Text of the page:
Once again, and without prejudice, it’s Burl! Ha ha, yes, this unplanned trek through late-80s horror continues with a picture I think I’ve seen before, many years ago, but all I could remember of it were the stills printed in Fangoria magazine! And, ha ha, the funny thing is that almost none of those moments made it into the heavily cut final version of the picture!
The movie’s called The Horror Show, and it was sort of the poor cousin to that same year’s Wes Craven extravaganza Shocker, or like a grindhousy version of The First Power! It’s got some mainstays in the mix, like Lance “Nightmares” Henrikson in the role of the haunted cop, and of course Brion “Blade Runner” James, well known from his role in Armed and Dangerous, as Max, the cleaver maniac! What happens is that Henrikson and his partner, played by Terry Alexander (whom I didn’t even recognize as being John from Day of the Dead), close in on Max as he’s just hacking his way through the warehouse district or something, and, after the poor partner gets the chop, Max is somehow captured!
Well, it’s Old Sparky for him, ha ha! The putative execution is easily the movie’s best scene, but it turns out that Max has been practicing with a home-built electric chair, and somehow uses the voltage to turn himself into electricity! (Ha ha, great plan, but what if they’d used drugs to kill him?) All of this background comes from the picture’s most unforgivably silly character, a weird young professor played by the weird young professor from Prince of Darkness, Thom Bray! (Was he from Simon & Simon or Riptide? Either way, I always think of him as the Buddy Love to Eddie Deezen’s Julius Kelp!)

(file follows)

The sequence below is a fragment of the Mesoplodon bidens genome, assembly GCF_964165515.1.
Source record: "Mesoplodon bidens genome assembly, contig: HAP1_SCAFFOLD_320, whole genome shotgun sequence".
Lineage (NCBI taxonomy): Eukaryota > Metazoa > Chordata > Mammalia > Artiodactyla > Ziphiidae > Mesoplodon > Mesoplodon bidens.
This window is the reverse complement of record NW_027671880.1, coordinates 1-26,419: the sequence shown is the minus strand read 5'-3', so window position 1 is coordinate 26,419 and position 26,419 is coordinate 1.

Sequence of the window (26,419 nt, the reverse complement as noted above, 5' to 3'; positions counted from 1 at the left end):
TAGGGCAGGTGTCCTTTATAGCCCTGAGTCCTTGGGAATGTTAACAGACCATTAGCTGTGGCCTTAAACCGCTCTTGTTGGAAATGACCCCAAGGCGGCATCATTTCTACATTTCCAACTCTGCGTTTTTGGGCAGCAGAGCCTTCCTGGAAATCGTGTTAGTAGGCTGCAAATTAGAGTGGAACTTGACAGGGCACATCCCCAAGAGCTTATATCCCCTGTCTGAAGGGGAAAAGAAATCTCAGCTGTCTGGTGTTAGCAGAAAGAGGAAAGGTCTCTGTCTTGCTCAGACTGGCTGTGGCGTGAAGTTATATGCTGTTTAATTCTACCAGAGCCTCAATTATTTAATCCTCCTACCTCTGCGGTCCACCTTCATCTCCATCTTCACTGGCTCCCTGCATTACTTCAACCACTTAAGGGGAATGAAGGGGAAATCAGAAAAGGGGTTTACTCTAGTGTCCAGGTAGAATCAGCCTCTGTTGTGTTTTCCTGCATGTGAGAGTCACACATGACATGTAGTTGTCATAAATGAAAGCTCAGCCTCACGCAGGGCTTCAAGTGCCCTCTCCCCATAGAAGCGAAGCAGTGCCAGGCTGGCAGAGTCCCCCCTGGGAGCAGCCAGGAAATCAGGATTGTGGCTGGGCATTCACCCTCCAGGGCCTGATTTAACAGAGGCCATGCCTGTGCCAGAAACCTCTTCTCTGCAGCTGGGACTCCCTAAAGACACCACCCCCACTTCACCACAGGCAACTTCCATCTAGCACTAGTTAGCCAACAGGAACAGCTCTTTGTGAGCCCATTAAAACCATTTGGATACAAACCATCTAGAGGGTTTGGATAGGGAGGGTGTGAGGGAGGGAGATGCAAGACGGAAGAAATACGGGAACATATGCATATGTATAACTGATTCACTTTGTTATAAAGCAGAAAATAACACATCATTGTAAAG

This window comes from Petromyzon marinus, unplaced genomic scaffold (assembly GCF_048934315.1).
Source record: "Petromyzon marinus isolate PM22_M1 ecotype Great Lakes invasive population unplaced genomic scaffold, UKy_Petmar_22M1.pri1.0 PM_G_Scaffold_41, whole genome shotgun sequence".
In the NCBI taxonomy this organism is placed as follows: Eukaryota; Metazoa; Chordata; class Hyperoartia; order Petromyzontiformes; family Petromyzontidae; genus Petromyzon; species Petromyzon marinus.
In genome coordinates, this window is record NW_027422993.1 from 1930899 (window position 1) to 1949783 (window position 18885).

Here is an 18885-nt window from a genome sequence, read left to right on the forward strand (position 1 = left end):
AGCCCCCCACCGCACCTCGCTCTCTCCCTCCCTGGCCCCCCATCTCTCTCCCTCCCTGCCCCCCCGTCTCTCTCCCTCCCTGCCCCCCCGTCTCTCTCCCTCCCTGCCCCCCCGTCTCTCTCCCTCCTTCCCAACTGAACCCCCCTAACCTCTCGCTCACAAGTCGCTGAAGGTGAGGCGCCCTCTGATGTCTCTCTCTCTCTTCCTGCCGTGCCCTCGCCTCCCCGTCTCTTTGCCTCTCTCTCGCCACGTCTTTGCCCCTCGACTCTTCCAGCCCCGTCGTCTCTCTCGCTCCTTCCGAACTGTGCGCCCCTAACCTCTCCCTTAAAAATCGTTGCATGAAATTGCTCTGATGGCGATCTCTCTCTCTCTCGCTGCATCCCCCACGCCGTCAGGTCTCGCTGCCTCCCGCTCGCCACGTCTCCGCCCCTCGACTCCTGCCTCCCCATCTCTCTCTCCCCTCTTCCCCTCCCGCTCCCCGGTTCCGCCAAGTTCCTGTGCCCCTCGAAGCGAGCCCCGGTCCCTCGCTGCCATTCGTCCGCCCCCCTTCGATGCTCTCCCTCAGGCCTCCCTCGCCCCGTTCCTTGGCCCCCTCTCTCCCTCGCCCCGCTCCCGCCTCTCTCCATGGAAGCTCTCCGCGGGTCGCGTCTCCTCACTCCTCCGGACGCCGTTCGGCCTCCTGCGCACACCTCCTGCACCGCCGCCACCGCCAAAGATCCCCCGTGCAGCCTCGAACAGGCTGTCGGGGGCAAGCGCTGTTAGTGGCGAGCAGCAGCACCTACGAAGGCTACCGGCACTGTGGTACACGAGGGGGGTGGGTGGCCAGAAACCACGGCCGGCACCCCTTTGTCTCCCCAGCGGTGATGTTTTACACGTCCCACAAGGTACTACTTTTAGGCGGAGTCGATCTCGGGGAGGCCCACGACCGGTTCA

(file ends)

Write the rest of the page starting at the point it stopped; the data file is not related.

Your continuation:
The electric Max, whose powers and limitations are never really discussed (though the weird professor suggests a method of stopping him which then is never really used, ha ha), begins a campaign of terror against Detective Henrikson and his family! His realistic-looking wife, played by Rita Taggart from Go For Sisters, inured to strangling simply by being married to him, catches a ghostly chopping from Max, who seems to reside mainly in the family furnace! Deedee Pfeiffer from Moving Violations and Vamp plays the te*nage daughter whose boyfriend gets bisected (material you’ll only see in an old Fango, ha ha), and Matt Clark, a guy who seems very familiar to me every time I see him and, who was in Pocket Money and lots of other pictures, is the ineffective police therapist!
There’s even a very cursory appearance from Lawrence Tierney, well known from Junior and Silver Bullet! So you can’t fault the cast! But the movie, which, like Bad Meat and The Long Ride Home, was a Troubled Production, I gather, ha ha, doesn’t make much sense, and spends a lot of time being one of those Freddy Krueger “anything weird can happen” type of pictures, which have never been my favourites for some reason! But the tone is interesting: it somehow has one foot in grim, but the other straddled way over in cartoonland! It’s an impressive feat of acrobatics at least!
Too bad so much of the gore was cut out, because that might have helped! I’ll tell you, a lot of people think this is a hambone classic, endlessly entertaining, but I got a little bored with it! But it has a weird TV-sitcom ending that keeps threatening to turn into a sting, but rather charmingly never does! Ha ha, I liked that! Still not a very good movie though, and I’m going to give The Horror Show one Jenke-faced turkey!

Saturday, 11 October 2014

Burl reviews Halloween 4: The Return of Michael Myers! (1988)

Ha ha, trick or treat, it’s Burl at the door! Boy, it’s certainly getting close to Halloweentime, and to bring on the spirit a little bit I thought I’d watch one of the Halloween pictures I haven’t seen in years, Halloween 4: The Return of Michael Myers! I was a little confused going in, because I thought this one had lots of goofy backstory and druids running around, and the psychic visions that do their best to ruin any slasher picture, as we know from The Initiation and Sorority House Massacre!